So that tells us what Ken Griffey Jr. was, all right: beloved, charismatic, mesmerizing, special. We'll never forget him for that.

    But what makes this man's legacy so unique and complicated is that other question:

    What if?

    What if all That Stuff hadn't kept happening to him? The fractured wrist. The torn labrum. The dislocated patella. The torn hamstring. The hand he broke at home one winter.

    What if he'd stayed as healthy as, say, Alex Rodriguez? Or Hank Aaron? Or Willie Mays?

    What if he'd been ripping off 150-game seasons every year instead of all those 111-game seasons and 53-game seasons and 70-game seasons?

    What kind of legacy would we be talking about then?

    We'll never know, of course. We can't know. It's impossible to know.

    We learned this week that it's possible to go back in time and sell tickets to a game that has already been played (i.e., Roy Halladay's perfect game). But we also learned it wasn't possible to give out free rides in the handy-dandy time machine with every ticket. And it still isn't.

    So let's accept that reality before we go forward here, OK? We'll never know. We can't know. It's impossible to know what Ken Griffey Jr.'s final numbers might have looked like.

    But just for fun, we can do a little math. Why not?

    We'll keep this as simple as possible. We're just going to look at home runs and home runs alone. No point in calculating projected OPS or theoretical VORP here. We think we're safe in assuming you wouldn't care even if we could.

    But how many home runs would Ken Griffey Jr. have hit if he had only stayed reasonably healthy? Now THAT'S a fun exercise. And a meaningful one. So on with the calculation show.

    First, we broke his career down into three segments:

    The first five years (1989-93)

    • Games played: 734
    • Times on disabled list: 2
    • Games missed: 66

    The Seattle years, Part 2 (1994-99)

    • Games played: 801
    • Times on the disabled list: 2
    • Strike-shortened seasons: 2
    • Games missed due to injury: 95
    • Games missed due to strike: 68

    The 21st century (2000-10)

    • Games played: 1,136
    • Times on the disabled list: 8
    • Games missed: 392

    So how did we calculate games missed? We looked at every season, and any time Griffey missed a game here or a game there, we chalked it up to a regular old day of rest. But any time he missed two games in a row or more, we threw those into the "games missed" column.

    The only exception was this year, when he was clearly sitting for other reasons. We ignored those games completely.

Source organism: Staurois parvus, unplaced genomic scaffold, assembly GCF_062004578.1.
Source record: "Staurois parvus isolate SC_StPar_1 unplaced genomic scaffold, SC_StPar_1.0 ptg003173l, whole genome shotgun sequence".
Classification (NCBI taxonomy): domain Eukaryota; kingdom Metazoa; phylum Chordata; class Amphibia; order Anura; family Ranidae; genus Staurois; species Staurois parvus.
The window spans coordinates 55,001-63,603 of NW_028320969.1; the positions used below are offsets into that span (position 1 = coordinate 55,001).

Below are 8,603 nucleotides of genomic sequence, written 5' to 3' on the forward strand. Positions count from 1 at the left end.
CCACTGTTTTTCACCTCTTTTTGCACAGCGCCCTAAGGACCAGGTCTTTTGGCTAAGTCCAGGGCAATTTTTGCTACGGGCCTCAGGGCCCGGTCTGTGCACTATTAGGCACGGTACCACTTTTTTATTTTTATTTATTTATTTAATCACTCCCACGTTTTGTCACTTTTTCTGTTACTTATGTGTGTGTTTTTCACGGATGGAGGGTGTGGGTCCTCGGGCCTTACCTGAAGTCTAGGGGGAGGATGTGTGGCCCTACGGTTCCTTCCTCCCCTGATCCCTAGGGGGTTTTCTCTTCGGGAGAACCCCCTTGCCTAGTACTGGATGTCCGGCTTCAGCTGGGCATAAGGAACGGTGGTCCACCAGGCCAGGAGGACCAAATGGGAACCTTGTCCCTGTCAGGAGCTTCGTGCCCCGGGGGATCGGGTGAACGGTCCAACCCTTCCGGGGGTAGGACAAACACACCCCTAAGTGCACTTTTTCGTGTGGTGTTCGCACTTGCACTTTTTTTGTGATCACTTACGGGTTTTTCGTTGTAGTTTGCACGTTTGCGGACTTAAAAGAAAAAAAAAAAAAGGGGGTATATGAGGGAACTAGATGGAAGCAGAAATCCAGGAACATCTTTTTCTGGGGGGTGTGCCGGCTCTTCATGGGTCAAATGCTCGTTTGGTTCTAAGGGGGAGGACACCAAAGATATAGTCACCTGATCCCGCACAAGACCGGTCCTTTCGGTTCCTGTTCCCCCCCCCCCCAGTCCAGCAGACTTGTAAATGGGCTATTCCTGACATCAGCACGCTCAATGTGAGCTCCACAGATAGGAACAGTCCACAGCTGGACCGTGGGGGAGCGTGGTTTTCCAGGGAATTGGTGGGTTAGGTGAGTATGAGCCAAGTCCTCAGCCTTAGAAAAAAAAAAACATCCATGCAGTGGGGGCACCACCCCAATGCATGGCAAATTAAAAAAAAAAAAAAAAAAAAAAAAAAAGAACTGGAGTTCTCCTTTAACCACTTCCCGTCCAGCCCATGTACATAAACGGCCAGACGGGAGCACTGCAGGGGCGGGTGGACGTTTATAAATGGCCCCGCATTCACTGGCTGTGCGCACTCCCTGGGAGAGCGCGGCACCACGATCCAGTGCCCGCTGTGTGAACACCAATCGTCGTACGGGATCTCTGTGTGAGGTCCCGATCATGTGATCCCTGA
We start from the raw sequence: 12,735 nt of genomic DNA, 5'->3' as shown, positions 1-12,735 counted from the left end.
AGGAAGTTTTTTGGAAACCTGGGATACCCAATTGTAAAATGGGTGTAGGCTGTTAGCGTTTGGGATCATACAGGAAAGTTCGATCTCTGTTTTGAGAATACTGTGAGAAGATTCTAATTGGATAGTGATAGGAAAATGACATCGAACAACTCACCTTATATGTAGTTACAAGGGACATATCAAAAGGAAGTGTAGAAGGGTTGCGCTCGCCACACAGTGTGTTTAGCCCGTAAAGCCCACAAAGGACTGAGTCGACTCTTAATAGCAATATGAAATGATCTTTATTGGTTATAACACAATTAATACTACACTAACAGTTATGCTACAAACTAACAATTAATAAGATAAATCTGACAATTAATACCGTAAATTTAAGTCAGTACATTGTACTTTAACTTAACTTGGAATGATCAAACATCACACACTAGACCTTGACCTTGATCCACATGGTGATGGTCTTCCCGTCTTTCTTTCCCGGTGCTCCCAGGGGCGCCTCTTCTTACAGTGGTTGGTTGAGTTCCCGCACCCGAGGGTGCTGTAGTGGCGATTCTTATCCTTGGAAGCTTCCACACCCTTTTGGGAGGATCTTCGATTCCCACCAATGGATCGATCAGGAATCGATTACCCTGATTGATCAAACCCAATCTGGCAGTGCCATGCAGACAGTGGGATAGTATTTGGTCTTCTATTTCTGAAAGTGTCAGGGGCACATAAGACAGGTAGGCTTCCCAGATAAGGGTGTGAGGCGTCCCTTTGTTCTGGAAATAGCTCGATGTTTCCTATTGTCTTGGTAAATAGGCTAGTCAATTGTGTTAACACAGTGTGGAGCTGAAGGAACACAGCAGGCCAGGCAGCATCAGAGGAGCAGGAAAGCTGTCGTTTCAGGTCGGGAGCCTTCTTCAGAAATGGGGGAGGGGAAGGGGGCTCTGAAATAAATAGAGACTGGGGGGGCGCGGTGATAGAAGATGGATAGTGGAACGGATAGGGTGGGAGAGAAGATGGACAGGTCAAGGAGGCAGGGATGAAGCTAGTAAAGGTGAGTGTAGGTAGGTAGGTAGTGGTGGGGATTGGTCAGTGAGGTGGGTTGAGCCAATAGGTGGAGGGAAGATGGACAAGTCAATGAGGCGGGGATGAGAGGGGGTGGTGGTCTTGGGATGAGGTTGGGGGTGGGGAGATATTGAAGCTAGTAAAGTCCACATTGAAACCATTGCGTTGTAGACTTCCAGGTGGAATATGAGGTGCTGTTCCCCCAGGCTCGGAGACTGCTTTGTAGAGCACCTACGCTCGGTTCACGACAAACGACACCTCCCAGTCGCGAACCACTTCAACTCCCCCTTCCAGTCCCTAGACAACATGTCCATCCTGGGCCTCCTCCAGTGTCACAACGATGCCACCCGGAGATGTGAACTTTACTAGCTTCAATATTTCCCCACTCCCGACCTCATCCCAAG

So now that we have that part figured out, we can move along to the fun part -- translating "games missed" into "home runs lost."

    Here's how we did that:

    In those first five years, from 1989-93, Griffey averaged a home run in 4.2 percent of his plate appearances.

    In the next six years, from 1994-99 -- the biggest power seasons of his career -- he averaged a home run in 7.4 percent of his plate appearances.

    In what we'd call his Cincinnati period, from 2000-08 (which includes his two months with the White Sox), he averaged a home run in 5.3 percent of his plate appearances.

    And in 2009, his Seattle homecoming, he averaged a home run in 4.2 percent of his plate appearances.

    So that leaves us with just one job, figuring out What Might Have Been if this guy had been playing, not hanging out with the trainer. Ready? Here it comes:

    1989-93: Plate appearances lost: 280; home runs lost: 12

    1994-99: Plate appearances lost: 682; home runs lost: 50

    2000-08: Plate appearances lost: 1,570; home runs lost: 83

    2009: Plate appearances lost: 39; home runs lost: 2

    2010: A season of irrelevance

    So get your calculators out now. If we've calculated this correctly, a fully healthy Ken Griffey Jr. would have hit another 147 home runs in his career. Add those 147 homers to 630 and what do you get? You get 777 -- or 15 more than Barry Bonds.

    Now, just about nobody stays healthy for 22 straight seasons, obviously. So our friend, home run historian David Vincent (aka the Sultan of Swat Stats), thinks Griffey's realistic total of home runs lost would fall somewhere between 100 and 125.

    But even if we use his total, we'd be talking about a man with 730 and 755 career home runs. And we're willing to bet that if Griffey were just a handful of homers away from breaking Bonds' all-time record, he'd still be in uniform -- somebody's uniform.

    You can argue that theory if you'd like. But first, you'd better factor in how hard America would be rooting for One of the Clean Players to expunge Bonds from the record book.

    That, however, is a discussion for another time. The discussion for this time, though, is astonishing when you think about it.

    Here we have one of four players in history to hit 600 homers, one of three outfielders in history to win three Gold Gloves, the only outfielder in history to be elected to start 13 All-Star Games -- and we're still wondering WHAT MIGHT HAVE BEEN?

    Digest that thought for a moment.